But ECB policymakers are reluctant to be pushed by governments into accepting writedowns now. The Frankfurt-based central bank has never taken losses on sovereign bond holdings.
The ECB has spent about 38 billion euros on Greek sovereign bonds with a face value of 50 billion. Some of the euro zone’s 17 national central banks – the ECB’s stakeholders – also hold Greek bonds on their own accounts. It is not known exactly how much they hold, but estimates are around 12 billion euros.
Waiving outstanding bond or loan repayments would «make us lose credibility», said one euro zone central bank official.
By taking losses on its Greek bonds, the ECB would grant a benefit to taxpayers in Greece at the expense of taxpayers in other euro zone countries, which would need to recapitalise the ECB or, more likely, forgo dividends from the central bank for years to come to offset the cost of the writedown.
If governments cajoled the ECB into such a deal, they would turn it into a burden-sharing mechanism and damage its independence, said former ECB economist Christian Schulz, now at Berenberg Bank, adding: «If the ECB agrees … then critics would accuse the ECB of doing something on behalf of the governments.”
Greek Prime Minister Antonis Samaras will next week hold his first meetings with euro zone leaders since taking office, trying to assure them he will honour a pledge for more austerity and gauging whether they could grant him more time to do it.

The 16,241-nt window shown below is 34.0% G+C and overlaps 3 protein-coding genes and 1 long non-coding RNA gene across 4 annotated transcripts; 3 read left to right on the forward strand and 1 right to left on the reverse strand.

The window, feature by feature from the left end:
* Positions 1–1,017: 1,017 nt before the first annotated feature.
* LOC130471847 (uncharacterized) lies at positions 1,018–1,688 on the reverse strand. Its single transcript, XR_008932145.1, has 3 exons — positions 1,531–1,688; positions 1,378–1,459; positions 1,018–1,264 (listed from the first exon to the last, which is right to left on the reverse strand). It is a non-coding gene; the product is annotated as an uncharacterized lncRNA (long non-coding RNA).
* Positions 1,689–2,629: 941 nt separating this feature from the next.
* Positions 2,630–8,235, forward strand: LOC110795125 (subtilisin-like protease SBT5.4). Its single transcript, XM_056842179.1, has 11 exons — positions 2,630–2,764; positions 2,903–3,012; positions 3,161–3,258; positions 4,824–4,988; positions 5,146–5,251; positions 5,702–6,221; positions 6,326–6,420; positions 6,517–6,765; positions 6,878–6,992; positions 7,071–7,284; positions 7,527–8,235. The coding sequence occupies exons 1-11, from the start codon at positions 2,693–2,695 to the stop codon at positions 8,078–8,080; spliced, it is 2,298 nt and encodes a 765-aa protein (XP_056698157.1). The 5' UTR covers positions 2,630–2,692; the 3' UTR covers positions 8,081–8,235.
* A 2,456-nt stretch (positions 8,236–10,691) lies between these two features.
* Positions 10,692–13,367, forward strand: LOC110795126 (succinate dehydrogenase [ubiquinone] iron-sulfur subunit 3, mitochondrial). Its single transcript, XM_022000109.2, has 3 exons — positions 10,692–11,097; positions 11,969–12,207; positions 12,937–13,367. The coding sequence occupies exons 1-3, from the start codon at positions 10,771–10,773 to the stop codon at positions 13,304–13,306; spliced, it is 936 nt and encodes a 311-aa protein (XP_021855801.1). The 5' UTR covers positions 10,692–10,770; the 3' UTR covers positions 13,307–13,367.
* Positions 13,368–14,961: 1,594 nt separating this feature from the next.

Privately, euro zone officials say some form of official sector involvement (OSI) will ultimately be needed to ease Greece’s debt burden. The trick is how to design and present it.
The ECB has already ceded some ground, agreeing in February to forgo the profits it will make on Greek bonds during Athens’s second bailout programme, roughly 5 billion euros. It may give up profits that result from the 3-year programme too.
The ECB has also indicated that euro zone national central banks may also waive profits on Greek bonds in their own investment portfolios.
Going further and taking a loss on the principal may only cost the ECB a few billion euros as it bought the bonds at a discount, but the idea is still toxic. The principle would be hard to swallow, if not the bill.
Draghi has repeatedly defended the ECB’s insistence that it should not take part in the Greek PSI deal on the grounds that the bonds it holds were effectively bought with taxpayers’ money.
With the ECB poised to make large-scale purchases of Spanish and Italian bonds, euro zone insiders see little appetite for setting a precedent on taking losses that could later burden taxpayers with a bigger bill – even if it is via the ECB.
Instead, Greek debt relief could involve changing Greece’s debt profile by extending maturities on the bonds it owes the bank without the ECB taking a balance sheet loss. The ESM bailout fund could be used to reprofile or cut the debt burden.
“I think the official sector will take a haircut, but they will try their best to hide that with accounting gimmicks,» said
Anna Gelpern, law professor at American University and a former U.S. Treasury official.
“The debt held by the ECB could be moved outside the ECB – to the ESM or another vehicle – where the haircut would look more like a fiscal contribution rather than an ECB haircut … Greece clearly needs debt relief. It’s all about form.”